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More Fijians are unhealthy because they are physically inactive

01-21-2012 09:21 BJT

SUVA, Jan. 21 (Xinhua) -- Three in four people of the Fiji population are physically inactive causing an increase in health risks, says the country's Ministry of Health.

National Advisor on Non-Communicable Disease Dr. Isimeli Tukana said that lifestyle in this Fijian generation has changed a lot, especially for the younger population that have been influenced by technology.

Tukana said on Friday many children nowadays are obese and that was of growing concern. That is why the Ministry of Health is working with the Ministry of Education in promoting more physical education in schools and making it compulsory from this school term.

Fiji was recently ranked the fourth-most obese nation in the region, according to the Health Ministry.

Recent studies in Fiji showed a high incidence of anaemia in children, women and men.

Figures released by the ministry said more than 60 percent of the island nation's population is overweight while a significant number are deficient in iron and micronutrients.

The figures show that the high rate of premature disability with Non Communicable Diseases (NCD), infection and cancer has taken its toll on the population.

"The importance of our traditional diets, healthy eating and physical activities is paramount," a ministry statement had said.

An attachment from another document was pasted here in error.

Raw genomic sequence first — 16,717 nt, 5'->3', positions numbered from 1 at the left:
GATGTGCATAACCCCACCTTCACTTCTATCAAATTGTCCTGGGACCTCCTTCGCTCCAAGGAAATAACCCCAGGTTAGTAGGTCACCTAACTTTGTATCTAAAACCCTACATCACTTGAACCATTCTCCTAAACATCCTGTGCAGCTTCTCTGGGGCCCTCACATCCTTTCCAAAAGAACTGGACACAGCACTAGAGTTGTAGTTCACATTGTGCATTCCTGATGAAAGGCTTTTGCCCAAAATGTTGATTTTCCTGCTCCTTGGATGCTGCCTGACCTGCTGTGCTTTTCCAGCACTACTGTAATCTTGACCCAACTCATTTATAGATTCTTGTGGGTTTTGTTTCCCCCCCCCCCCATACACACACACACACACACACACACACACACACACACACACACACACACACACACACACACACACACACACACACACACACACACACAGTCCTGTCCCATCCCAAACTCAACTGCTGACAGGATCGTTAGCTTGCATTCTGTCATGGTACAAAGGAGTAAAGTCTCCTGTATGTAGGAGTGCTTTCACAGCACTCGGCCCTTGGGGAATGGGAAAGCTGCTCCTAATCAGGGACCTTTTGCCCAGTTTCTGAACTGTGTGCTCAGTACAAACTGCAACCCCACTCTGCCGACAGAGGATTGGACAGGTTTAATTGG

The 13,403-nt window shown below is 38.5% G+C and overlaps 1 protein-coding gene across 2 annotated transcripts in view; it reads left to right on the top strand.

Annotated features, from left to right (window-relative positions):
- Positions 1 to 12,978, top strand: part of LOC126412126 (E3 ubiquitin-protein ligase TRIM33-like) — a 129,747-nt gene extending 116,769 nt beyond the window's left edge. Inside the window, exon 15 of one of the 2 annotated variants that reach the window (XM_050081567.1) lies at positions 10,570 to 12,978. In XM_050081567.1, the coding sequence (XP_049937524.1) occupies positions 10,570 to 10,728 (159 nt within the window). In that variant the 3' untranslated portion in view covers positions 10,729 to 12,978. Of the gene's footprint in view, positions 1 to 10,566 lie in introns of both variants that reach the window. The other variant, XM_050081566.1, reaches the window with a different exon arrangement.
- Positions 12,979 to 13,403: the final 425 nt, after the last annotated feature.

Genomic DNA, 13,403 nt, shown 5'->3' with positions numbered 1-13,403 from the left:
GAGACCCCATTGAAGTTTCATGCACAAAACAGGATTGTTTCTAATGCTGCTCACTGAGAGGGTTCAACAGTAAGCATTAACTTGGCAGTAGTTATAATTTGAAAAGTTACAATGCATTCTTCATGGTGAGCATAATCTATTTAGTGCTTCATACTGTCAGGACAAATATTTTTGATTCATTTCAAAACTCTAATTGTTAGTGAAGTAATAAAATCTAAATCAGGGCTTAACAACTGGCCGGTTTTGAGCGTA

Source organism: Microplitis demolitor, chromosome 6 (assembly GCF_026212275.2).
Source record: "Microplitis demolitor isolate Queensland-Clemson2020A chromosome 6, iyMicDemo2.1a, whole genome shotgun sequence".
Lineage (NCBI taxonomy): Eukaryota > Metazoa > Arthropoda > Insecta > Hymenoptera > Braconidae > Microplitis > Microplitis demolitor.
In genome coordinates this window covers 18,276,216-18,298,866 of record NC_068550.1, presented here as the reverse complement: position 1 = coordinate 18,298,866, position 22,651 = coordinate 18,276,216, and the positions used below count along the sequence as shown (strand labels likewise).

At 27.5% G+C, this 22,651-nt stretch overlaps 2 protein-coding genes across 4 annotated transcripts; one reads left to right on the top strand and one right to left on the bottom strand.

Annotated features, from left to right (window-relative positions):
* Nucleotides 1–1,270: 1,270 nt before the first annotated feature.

"In the Pacific NCDs have reached epidemic proportions," it said.

"Nutritional imbalances resulting from not eating local produce instead of canned, processed food contribute to the equation, especially in these times of global economic crisis."

Women's Minister Dr. Jiko Luveni has advised mothers in the country this week to stock up on healthy foods for their families.

She said having green leafy vegetables was vital and buying fruits for children's snacks instead of salted prepacked ones was the way to keep the family healthy.

The National Food and Nutrition Council said Friday that as the school year draws parents should find healthy alternatives for their children.

They have urged teachers and parents to include fruits in every child's meal to reduce NCDs.

In other countries in the region Tokelau and Nauru's obesity rates stand at 93 percent to 93.5 percent of the population.

In American Samoa and Kiribati obesity stands at 81.5 percent of the population, while Marshall Islands at 80.1 percent, Federated States of Micronesia (Pohnpei) at 73.1 percent.

Editor:Zhang Hao |Source: Xinhua

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